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Dear fellow interpreters,

I am currently writing a bachelor's thesis for which I am looking for existing statistics on the average conference interpreter's work days, working hours, salary, travel days as well as how much demand for conference interpreters there is at the moment.

The subject of my thesis is students' expectations for the profession of conference interpreting. Basically, I'm asking students to complete questionnaires in which they will state their expectations for the job, and then I will compare the results to existing data, in order to see how realistic students' expectations really are. This existing data is what I am looking for now.

For the purpose of my thesis, it would be great to know the following: How much money do conference interpreters make in the early years of their career? How much money do they make after having gained more experience? How much does the average conference interpreter travel for their job? How many days a year does the average CI work? How many hours a day does the average CI work? Which field shows the highest demand for conference interpreting? Any other statistics on working conditions would also help.

I think the results of my thesis could be very interesting to both universities but also customers looking to hire conference interpreters, perhaps also for interpreter agencies. Any help, links, graphs, or any statistics on this is greatly appreciated!!!

Thank you so much for your help in advance! Looking forward to reading from you! All the best, Anna

asked 16 Jan '17, 10:44

Anna%20Natlacen's gravatar image

Anna Natlacen

Hi Anna,

comparing expectations and the real deal would also entail finding out how many of the prospective colleagues, who have graduated, actually do become conference interpreters, i.e. manage to sustain their lifestyle by interpreting.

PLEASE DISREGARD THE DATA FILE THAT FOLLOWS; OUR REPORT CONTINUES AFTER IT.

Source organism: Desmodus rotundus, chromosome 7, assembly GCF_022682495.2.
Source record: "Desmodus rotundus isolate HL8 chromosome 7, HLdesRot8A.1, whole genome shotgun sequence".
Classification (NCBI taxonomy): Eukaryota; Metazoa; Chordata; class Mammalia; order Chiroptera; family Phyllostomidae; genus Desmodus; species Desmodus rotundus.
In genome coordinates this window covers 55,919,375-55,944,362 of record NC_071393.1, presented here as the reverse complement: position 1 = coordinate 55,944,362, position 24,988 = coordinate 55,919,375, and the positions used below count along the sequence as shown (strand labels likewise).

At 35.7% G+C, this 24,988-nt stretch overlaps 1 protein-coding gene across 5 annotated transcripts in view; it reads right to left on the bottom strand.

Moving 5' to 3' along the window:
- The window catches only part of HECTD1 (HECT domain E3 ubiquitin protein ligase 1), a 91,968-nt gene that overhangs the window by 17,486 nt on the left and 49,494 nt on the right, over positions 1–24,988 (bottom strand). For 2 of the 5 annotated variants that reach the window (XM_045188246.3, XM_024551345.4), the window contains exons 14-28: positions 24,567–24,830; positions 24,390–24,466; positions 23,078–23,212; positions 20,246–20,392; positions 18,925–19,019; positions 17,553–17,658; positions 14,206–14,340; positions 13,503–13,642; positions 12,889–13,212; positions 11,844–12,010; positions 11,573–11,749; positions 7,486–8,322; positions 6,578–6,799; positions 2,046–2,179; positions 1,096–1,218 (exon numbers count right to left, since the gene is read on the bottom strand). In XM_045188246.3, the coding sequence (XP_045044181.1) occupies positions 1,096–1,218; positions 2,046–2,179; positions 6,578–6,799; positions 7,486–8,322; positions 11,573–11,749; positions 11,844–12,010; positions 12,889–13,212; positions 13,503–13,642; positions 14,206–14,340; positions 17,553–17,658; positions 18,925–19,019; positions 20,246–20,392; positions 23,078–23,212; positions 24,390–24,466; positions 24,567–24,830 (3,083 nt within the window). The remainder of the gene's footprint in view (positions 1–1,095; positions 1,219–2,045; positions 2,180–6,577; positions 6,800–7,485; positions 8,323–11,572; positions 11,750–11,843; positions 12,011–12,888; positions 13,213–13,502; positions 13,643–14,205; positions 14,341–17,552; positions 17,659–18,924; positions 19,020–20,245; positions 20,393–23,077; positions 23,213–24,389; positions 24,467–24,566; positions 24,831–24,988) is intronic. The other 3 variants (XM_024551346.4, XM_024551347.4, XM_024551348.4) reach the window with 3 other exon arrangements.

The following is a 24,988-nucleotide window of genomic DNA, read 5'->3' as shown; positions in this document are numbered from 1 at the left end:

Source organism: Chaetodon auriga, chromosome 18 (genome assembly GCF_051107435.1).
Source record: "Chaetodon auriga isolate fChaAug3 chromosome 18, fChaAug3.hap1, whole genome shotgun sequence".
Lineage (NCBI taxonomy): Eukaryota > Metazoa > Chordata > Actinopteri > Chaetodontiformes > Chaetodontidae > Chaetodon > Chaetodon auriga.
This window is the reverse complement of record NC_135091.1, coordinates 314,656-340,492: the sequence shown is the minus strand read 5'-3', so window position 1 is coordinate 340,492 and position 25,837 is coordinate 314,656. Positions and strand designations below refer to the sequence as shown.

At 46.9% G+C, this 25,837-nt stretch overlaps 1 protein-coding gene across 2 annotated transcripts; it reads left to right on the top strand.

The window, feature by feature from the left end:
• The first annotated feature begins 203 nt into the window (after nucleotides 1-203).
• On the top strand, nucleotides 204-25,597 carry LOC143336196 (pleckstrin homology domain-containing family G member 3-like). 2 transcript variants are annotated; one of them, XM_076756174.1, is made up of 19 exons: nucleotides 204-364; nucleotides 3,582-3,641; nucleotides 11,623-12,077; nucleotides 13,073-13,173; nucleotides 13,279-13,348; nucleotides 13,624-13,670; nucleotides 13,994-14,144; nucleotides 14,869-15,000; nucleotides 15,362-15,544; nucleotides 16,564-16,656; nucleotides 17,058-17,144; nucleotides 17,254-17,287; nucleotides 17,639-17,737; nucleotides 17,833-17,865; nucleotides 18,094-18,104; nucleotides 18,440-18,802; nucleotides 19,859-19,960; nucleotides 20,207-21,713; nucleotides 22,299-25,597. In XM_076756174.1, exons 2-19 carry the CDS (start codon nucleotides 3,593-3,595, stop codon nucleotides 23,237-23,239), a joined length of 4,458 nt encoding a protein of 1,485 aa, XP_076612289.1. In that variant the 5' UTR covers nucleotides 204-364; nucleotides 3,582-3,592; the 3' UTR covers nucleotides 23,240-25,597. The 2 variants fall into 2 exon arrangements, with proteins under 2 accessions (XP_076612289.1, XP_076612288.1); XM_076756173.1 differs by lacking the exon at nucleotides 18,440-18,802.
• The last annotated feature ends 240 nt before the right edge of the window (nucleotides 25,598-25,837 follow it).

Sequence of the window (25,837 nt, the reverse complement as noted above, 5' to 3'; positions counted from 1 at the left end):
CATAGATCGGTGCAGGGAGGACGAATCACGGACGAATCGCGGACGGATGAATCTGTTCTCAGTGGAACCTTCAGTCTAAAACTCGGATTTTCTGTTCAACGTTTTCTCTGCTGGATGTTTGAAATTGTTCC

When comparing expectations to real life... If 100 students want to earn 4.000€ a month, and one of them actually makes it, you won't be telling the story of the 99 who didn't make it that far.

I think that gap is way more relevant, yet often forgotten.

Interpreting is binary. Those who make it, usually earn a decent income. Either you make it, or you go bankrupt within roughly 24 months. The latter represents the majority.

(16 Jan '17, 16:08) Gaspar ♦♦

The AIIC members-only website has over 4700 charts on work days, rates and other issues (but not working hours or travel days) covering 2012, 2013 and 2015.

It's only available to members though.

permanent link

answered 16 Jan '17, 10:57

Vincent%20Buck's gravatar image

Vincent Buck

Thanks for the quick reply! I'm not a member of the AIIC, does anybody know of any information that's available to outsiders?

(16 Jan '17, 11:35) Anna Natlacen

The summary of the 2012 report is available online: AIIC Statistics 2012

But maybe if you write to the AIIC Statistics group ( and ask for the report of a specific country, they might be able to help you.

By the way, you will probably have to narrow your research down to a specific country or region, and make the distinction between staff and freelance interpreters as data can highly vary from one market to another.

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answered 16 Jan '17, 11:48

Camille%20Collard's gravatar image

Camille Collard

Hi Anna,

The president of AIIC tweeted a general table of the number of workdays by region for freelance and staff interpreters averaged over 2012-2015 about a day ago, under @AngelaKeil, if that helps.

As to your specific questions, it is like asking how long is a piece of string? Each individual interpreter has their own path, and much depends on where they are based, what their languages are, what the world is like, what non-interpreting skills you have...

For example, I started interpreting at a time after the one country of the USSR turned into 15 separate countries, many of which spoke Russian. I was based in DC, and suddenly there was an enormous amount of work. Moreover, the US Dept of State liked my organizational skills, so they put me on back-to-back assignments. If someone were starting a year or so ago with the same language combination, they would have seen much less work, and might have thought about taking on translation as well as interpreting.

So as Camille said, you may need to focus your work, maybe on staff Interpreters and in a specific language combination. So you could ask the students the question of how many expect to be staff interpreters. Then you can get information from international organizations like the UN, NATO, or the EU, on what the salaries are (they are international civil servants, so salaries are public), and you might also be able to find out how many tests the organizations held, and how many interpreters were hired (I think this information may be published for the EU, if not for the other organizations).

By the way, you may want also to look at the answers to this question.

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answered 16 Jan '17, 18:08

JuliaP's gravatar image


edited 16 Jan '17, 20:44

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question asked: 16 Jan '17, 10:44

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